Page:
There is more than 'I' in self-directed learning: An exploration of self-directed learning in teams of undergraduate students
SourceMedical Teacher, 43, 5, (2021), pp. 590-598
Article / Letter to editor
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Radboudumc Health Academy
SubjectRadboudumc 0: Other Research RIHS: Radboud Institute for Health Sciences; Radboudumc 13: Stress-related disorders DCMN: Donders Center for Medical Neuroscience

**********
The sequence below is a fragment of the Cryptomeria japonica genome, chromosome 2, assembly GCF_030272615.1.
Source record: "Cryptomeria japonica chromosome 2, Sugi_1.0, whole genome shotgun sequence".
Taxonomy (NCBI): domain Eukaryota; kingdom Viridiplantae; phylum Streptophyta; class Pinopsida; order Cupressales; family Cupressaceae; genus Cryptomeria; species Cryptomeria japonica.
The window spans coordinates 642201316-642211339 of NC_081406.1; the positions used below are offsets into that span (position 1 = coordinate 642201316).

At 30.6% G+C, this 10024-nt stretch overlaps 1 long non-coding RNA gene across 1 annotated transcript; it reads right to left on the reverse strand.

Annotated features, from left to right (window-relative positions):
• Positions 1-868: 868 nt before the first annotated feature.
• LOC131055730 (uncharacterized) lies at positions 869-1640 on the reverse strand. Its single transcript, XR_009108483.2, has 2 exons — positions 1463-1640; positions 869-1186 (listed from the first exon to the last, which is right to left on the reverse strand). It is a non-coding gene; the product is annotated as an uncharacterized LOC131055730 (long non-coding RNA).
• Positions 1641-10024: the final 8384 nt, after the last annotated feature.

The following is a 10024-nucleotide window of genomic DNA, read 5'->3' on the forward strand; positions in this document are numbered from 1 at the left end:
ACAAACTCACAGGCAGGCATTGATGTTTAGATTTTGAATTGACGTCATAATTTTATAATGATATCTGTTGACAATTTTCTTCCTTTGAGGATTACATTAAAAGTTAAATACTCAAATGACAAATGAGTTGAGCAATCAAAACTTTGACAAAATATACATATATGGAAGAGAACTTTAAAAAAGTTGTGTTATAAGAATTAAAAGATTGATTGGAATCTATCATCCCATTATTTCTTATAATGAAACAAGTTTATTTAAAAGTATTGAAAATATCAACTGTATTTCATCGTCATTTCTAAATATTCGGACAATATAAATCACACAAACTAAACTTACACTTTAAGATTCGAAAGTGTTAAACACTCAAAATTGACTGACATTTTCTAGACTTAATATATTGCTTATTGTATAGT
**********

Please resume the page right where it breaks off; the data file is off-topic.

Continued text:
Preparing future professionals for highly dynamic settings require self-directed learning in authentic learning situations. Authentic learning situations imply teamwork. Therefore, designing education for future professionals requires an understanding of how self-directed learning develops in teams. We followed (bio-)medical sciences students (n = 15) during an 8-month period in which they worked on an innovation project in teams of 4-6 students. Template analysis of 39 transcripts of audio-recorded group meetings revealed three mechanisms along which group dynamics influenced self-directed learning behaviour. First, if expressions of emotions were met with an inquisitive response, this resulted in self-monitoring or feelings of responsibility. Second, openness in the group towards creativity or idea exploration stimulated critical thinking. Third, disputational talk frustrated learning, because it adversely affected group cohesion. We conclude that emotions, openness, and relatedness are important drivers of self-directed learning in teams and hence should be given explicit attention in designing collaborative learning for future professionals.
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